Taj Mahal

Taj Mahal, a dream etched in milky white pristine marble is the peerless monument portraying the beauty of eternal love! A commemoration of the memory of Shahjahan’s beloved wife, Mumtaz. Taj Mahal is indeed India’s rich tribute to womanhood. Renowned for its aesthetic beauty, this extravagant building of timeless beauty is the outcome of a unique combination of passion and architectural exuberance.

Lovers die, but love shall not and death shall have no dominion…

In the year 1607 when a prince of the royal Mughal household strolled down the Meena Bazaar, accompanied by a string of fawning courtiers, he caught a glimpse of a girl hawking silk and glass beads. Five years and a wife later (in those days princes did not marry for love alone) the regal 20-yr-old went to wed his 19-yr-old bride. It was a fairytale union from the start, one that withstood court intrigues, battles for succession and finally, the grand coronation. And when she died on the 19th year of their marriage, he etched her story in stone. The Taj Mahal is the living symbol of the monumental passion of Shah Jahan and Arjumand Banu. Which other love story has so grand a memorial?

The Chosen City
Agra was the chosen city of the Mughal emperors during the early years. It was here that the founder of the dynasty, Babur, laid out the first formal Persian garden on the banks of the River Yamuna. Here, Akbar, his grandson, raised the towering ramparts of the great Red Fort. Within its walls, Jehangir built rose-red palaces, courts and gardens. Shahjahan embellished it with marbled mosques, palaces and pavillions of gem-inlaid white marble. Agra is globally renown as the city of the Taj Mahal, a monument of love and imagination, that represents India to the world.

Build me a Taj
As Mumtaz Mahal lay dying, she asked four promises from the emperor: first, that he build the Taj; second, that he should marry again; third, that he be kind to their children; and fourth, that he visit the tomb on her death anniversary. He kept the first and second promises. Construction began in 1631 and was completed in 22 years. Twenty thousand people were deployed to work on it. The principal architect was the Iranian architect Istad Usa; it is possible that the pietra dura work was coordinated by an Italian artist.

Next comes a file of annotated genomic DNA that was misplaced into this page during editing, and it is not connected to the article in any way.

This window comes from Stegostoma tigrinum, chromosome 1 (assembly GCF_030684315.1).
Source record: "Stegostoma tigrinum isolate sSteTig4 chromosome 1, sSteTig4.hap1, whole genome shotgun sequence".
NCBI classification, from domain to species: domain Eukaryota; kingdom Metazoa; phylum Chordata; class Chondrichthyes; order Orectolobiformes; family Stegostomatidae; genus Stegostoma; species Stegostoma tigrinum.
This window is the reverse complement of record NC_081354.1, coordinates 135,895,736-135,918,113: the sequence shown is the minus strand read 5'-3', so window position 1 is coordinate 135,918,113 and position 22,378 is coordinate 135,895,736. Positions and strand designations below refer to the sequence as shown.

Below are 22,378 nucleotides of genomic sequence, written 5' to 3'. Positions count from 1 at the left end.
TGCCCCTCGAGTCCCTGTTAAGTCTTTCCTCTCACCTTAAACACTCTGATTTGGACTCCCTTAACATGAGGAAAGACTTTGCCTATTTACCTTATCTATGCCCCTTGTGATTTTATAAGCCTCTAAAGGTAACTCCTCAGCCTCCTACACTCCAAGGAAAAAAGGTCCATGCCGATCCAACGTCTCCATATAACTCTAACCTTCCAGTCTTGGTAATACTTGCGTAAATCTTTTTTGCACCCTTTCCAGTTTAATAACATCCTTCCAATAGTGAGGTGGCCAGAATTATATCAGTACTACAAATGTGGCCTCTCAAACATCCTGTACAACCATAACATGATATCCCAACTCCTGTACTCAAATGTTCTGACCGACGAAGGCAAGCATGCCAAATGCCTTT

Inside Taj Mahal

The Taj Mahal is situated more than 900 ft. (275 m.) away from the entrance at the opposite end of the garden. Towering almost 200 ft. (76m.) in height, the tomb stands on its own marble plinth, which rests on a red sandstone platform that serves to level the land as it slopes to the river. Four tall minarets rise up from the corners of the white marble plinth. They taper to a majestic height of 138 ft and are crowned with eight windowed cupolas.

The marble mausoleum is square in plan with chamfered corners. Each facade of the tomb is composed of a grand iwan framed by bands of calligraphy. The doorways inside these iwans are also adorned with calligraphy. The iwan is flanked on both sides by small double arches one over the other. They are rectangular while the arched alcoves of equal size at the angles of the tomb are semi-octagonal. Each section in the facade is well demarked on both sides by attached pilasters which rising from the plinth level of the tomb rise above the frieze and are crowned by beautiful pinnacles with lotus buds and finials. The pinnacles ornament the superstructure and help along with the other features to break the skyline gracefully.

Main Gateway to taj Mahal

Shah Jahan travelled from the fort to the tomb by boat. Court histories describe his arrival on the river side of the monument and his ascent to its terrace by way of the embankment. This approach, however, was reserved for the emperor and members of his party. Others passed through a large courtyard, a jilokhana to enter the main gateway on the south. This courtyard was a place where travellers halted. Here, also, the poor were provided with food and shelter, and on every death anniversary of Mumtaz, vast sums were distributed in charity.

Gate to Paradise (The Taj Mahal)
In this courtyard stand the main gateway to the Taj and its gardens, a massive portal that opens to the south. Detached gateways were long a traditional feature of Muslim architecture and could be found fronting tombs and mosques throughout the East. Symbolically to the Muslim, such an entrance way was the gate to Paradise. Metaphysically, it represented the transition point between the outer world of the senses and the inner world of the spirit.

Structure
Made of red sandstone, this 150 ft. wide and nearly 100 ft. high, gateway consists of a lofty central arch with double storeyed wings on either side. Octagonal towers are attached to its corners which are surmounted by broad impressive open domed kiosks. The most important feature of the gateway is a series of 11 attached chhatris (umbrellas) with marble cupolas, flanked by pinnacles, above the central portal on the north and south sides. A heavy door at the base is made from 8 different metals and studded with knobs. Inside are countless rooms with hallways that wind and divide in such apparent abandon that they seem intentionally built to confuse; perhaps they were, for they have remained unused for three centuries and their purpose has long confounded the experts. Within the archway of this majestic entrance, there is a large chamber with a vaulted roof.